By Anna Erickson
Surviving rugged, harsh winters is something Minnesotans are known for. This year has brought some of the most frigid temperatures seen in decades. Resilient to the cold, many people who call the Midwest home trudge through the snow and risk dangerous conditions every day to reach their destinations. When driving in treacherous winter weather it is always best to proceed with caution and travel at speeds which are appropriate for the road conditions. It’s wise to have your car checked over before winter sets in, especially the brakes and tires. It is also a good idea to stow an emergency kit in your vehicle during the winter months. This should include important items you could use in an emergency such as non-perishable food, candles, water, blankets, flashlights, batteries and a first aid kit. These are all basic items which could prove to be life saving in a dangerous situation. If you become stranded along side the road, stay in your car, put your flashers on, and call for help. Keep an eye on the news and weather reports to stay updated on the forecast and road conditions before you head out. Of course it is always best to drive with extreme caution during snow and ice storms to avoid becoming stranded along side the road. Even when the road appears to be clear, slippery ice could be lurking. Before you travel anywhere, make sure you have a full tank of gas and that your radio is set to traffic and weather reports.
Warm gloves and boots can also prove to be vital if you are forced to walk to safety during frigid temperatures. Although we rely heavily on our cell phones they are not always completely trustworthy; a low battery with no charging source or no service will not help you if you are stranded alongside the road. Jumper cables could come in handy, along with sand that can be spread under your tires for traction.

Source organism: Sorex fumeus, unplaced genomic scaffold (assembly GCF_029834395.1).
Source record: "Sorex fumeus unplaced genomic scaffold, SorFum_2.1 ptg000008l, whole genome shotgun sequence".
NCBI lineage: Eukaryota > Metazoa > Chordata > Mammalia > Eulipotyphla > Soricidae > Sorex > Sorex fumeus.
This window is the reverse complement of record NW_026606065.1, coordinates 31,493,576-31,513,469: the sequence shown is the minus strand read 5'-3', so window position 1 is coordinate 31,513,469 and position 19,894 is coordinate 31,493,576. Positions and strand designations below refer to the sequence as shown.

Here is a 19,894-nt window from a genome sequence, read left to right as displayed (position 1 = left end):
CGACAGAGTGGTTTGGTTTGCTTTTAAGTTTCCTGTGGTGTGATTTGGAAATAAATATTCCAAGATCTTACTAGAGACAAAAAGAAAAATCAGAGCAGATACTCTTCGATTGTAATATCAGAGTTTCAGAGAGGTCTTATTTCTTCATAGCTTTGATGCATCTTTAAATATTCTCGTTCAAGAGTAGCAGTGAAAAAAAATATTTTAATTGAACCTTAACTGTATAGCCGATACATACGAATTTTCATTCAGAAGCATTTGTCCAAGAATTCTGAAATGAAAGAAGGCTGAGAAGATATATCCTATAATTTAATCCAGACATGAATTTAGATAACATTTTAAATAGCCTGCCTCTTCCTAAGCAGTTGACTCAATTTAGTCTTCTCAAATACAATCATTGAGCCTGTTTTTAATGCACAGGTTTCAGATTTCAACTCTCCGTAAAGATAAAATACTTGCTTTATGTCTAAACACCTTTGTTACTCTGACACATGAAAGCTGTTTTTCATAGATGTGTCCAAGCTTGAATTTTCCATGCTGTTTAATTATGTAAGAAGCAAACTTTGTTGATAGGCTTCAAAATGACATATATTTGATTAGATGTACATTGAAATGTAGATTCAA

During the harsh winter months please remember to be kind and helpful to your mail carrier. If you are expecting any packages, be sure that your sidewalk is shoveled and sanded all the way to your door and steps. Be sure that your mailbox is clear of all snow so the mail carrier can drive up to and away from your mailbox. Anything you can do to help their route go smoothly is greatly appreciated. During a freezing rain storm many mailboxes can become frozen shut, a few abrupt hits with a rubber mallet can solve this problem and save your mail carrier valuable time.
This spring will most likely cause substantial flooding from the large capacity of snow that will soon be melting. This could take out many roads and bridges within days. Even if a road looks safe it could be washed out from underneath and ready to collapse, so always proceed with caution.
Summer is right around the corner, so while you’re waiting hopefully these tips will help you get through the blistering cold.
Anna Erickson is a student at Mabel-Canton High School. She is one of eight area students participating in the Journal Writing Project, now in its 20th year.